Furthermore, the subject matter of the instant action is not within that category of cases with which the VA administrator was concerned when, in 1952, he argued against amendment of § 211. In that year the Administrator wrote a letter to the House Subcommittee on Veterans' Affairs stating his misgivings over proposed judicial review of VA benefit determinations. The Administrator expressed fear that judicial review would inundate the courts. He also emphasized his belief that no right to judicial review existed when a government gratuity was denied. Hearings on H.R. 360, 478, 2442, and 6777 Before a Subcomm. of the House Comm. on Veterans' Affairs, 82 Cong., 2d Sess. at 1961-63 (1952).

Without considering the present day validity of the belief that no right to judicial review exists when a gratuity is denied (see Goldberg v. Kelley, 397 U.S. 254, 90 S. Ct. 1011, 25 L. Ed. 2d 287 (1970)), the concern of "opening the floodgates" of litigation has little applicability to the situation where the VA is attempting to collect monies from a third party. Section 211 was designed to prevent judicial review when questions of providing benefits to veterans and others were at issue. Congress was not concerned, and most likely did not even consider, attempts by the government to obtain affirmative relief against third parties. See, Comment, Judicial Review and the Governmental Recovery of Veterans' Benefits, 118 U.Pa.L.Rev. 288 (1969) and Davis, Veterans' Benefits, Judicial Review and the Constitutional Problems of "Positive" Government, 39 Ind.L.J. 183 (1964).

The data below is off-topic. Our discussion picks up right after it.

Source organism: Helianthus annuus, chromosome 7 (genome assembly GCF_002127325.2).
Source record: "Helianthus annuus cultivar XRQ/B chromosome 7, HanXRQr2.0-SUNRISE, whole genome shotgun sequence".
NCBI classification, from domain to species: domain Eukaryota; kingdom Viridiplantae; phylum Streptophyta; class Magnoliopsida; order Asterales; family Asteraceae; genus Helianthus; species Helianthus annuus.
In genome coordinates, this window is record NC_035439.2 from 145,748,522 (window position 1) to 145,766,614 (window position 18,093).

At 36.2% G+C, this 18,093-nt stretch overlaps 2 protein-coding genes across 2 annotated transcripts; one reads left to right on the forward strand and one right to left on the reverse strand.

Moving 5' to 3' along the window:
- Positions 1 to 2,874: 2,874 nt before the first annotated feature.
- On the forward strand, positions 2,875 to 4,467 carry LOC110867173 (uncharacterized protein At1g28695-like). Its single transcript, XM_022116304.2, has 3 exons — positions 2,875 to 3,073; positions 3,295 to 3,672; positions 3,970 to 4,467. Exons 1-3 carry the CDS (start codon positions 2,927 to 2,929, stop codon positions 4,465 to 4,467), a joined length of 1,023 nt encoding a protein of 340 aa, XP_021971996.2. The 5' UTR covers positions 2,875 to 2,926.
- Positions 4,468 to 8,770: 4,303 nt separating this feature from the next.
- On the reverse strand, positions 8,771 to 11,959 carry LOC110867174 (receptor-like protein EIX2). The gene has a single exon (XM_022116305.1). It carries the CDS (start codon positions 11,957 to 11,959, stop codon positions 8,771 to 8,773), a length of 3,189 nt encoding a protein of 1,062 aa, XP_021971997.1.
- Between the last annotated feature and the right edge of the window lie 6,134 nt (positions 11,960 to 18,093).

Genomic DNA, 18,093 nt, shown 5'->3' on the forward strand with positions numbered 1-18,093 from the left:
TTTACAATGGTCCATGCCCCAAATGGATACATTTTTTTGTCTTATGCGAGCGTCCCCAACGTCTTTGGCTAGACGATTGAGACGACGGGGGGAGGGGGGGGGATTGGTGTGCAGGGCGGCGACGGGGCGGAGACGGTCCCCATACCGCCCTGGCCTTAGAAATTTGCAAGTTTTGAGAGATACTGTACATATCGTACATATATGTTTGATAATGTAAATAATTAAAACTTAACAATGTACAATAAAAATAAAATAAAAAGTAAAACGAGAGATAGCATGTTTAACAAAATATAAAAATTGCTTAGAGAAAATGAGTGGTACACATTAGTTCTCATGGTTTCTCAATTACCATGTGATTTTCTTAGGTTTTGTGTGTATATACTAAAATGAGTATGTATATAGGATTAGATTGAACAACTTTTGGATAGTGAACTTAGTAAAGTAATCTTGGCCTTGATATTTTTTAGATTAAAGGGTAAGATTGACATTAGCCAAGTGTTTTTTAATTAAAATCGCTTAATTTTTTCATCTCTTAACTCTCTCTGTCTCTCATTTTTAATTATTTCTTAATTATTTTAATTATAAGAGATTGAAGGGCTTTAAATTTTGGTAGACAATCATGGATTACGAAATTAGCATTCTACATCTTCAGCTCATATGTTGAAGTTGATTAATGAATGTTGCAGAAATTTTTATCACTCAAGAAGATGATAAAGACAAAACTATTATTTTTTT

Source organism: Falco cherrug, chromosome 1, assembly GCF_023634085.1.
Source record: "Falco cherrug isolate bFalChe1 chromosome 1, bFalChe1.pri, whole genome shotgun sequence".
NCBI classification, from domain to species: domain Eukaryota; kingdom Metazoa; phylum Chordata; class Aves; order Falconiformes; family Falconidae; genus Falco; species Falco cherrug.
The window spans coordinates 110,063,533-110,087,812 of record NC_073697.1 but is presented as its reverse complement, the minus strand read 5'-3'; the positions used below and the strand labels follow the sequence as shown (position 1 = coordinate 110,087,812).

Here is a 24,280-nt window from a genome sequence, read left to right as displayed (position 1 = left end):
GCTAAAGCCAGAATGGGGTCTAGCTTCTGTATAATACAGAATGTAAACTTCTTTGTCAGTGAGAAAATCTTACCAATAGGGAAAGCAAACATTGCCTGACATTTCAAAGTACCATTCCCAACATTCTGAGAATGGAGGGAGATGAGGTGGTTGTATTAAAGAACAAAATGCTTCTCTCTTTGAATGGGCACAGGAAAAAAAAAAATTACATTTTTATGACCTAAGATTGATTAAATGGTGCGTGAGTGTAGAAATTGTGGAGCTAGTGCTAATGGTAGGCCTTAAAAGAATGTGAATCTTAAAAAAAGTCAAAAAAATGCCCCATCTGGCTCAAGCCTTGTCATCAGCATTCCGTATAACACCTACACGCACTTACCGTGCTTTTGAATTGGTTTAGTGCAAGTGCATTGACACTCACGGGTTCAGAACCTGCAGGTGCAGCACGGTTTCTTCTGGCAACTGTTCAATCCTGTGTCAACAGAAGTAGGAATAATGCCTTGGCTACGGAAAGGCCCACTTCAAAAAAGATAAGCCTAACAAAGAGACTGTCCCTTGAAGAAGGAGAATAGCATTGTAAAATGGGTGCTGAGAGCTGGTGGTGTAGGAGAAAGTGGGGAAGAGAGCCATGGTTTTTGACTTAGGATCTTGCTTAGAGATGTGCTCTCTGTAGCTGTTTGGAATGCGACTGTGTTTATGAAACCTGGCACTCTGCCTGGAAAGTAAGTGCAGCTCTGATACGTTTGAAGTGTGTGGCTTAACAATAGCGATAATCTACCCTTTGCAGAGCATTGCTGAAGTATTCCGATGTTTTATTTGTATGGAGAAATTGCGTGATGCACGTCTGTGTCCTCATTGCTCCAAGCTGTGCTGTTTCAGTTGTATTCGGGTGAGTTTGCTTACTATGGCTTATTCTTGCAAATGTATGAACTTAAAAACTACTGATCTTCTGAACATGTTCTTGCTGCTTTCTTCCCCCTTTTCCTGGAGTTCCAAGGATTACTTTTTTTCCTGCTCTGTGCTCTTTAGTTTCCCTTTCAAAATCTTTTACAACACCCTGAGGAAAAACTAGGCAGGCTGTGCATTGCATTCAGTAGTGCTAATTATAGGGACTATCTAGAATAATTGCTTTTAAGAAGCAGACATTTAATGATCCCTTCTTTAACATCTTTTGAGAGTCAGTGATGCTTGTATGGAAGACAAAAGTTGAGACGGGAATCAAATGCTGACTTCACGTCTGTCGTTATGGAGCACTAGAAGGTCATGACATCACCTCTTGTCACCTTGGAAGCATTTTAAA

In sum, we hold that 38 U.S.C. § 211(a) does not bar judicial review of actions brought against third parties, not recipients of VA gratuities.[4]See also, DiSilvestro v. United States, 405 F.2d 150 (2d Cir. 1968), cert. denied, 396 U.S. 964, 90 S. Ct. 441, 24 L. Ed. 2d 429 (1969) and Plato v. Roudebush, 397 F. Supp. 1295 (D.C.Md.1975).


The Veterans Administration itself has been named a defendant in this action. The VA, under current law, is not a suable entity. ESP Fidelity Corp. v. H. U. D., 512 F.2d 887 (9th Cir. 1975); Evans v. U. S. V. A. Hospital, 391 F.2d 261 (2d Cir.), cert. denied, 393 U.S. 1040, 89 S. Ct. 667, 21 L. Ed. 2d 589 (1968); Fermin v. Veterans Admin., *558 312 F.2d 554 (9th Cir.), cert. denied, 375 U.S. 864, 84 S. Ct. 135, 11 L. Ed. 2d 91 (1962); Benson v. City of Minneapolis, 286 F. Supp. 614 (D.Minn.1968). Thus, the Veterans Administration, eo nomine, must be dismissed. The dismissal of the VA, however, does not dismiss the individual defendants.

The court does have the authority to exercise jurisdiction over the named defendants. While defendants have argued that plaintiffs are estopped from bringing suit against the named defendants, we find the cases cited by defendants inapplicable to the situation before the court.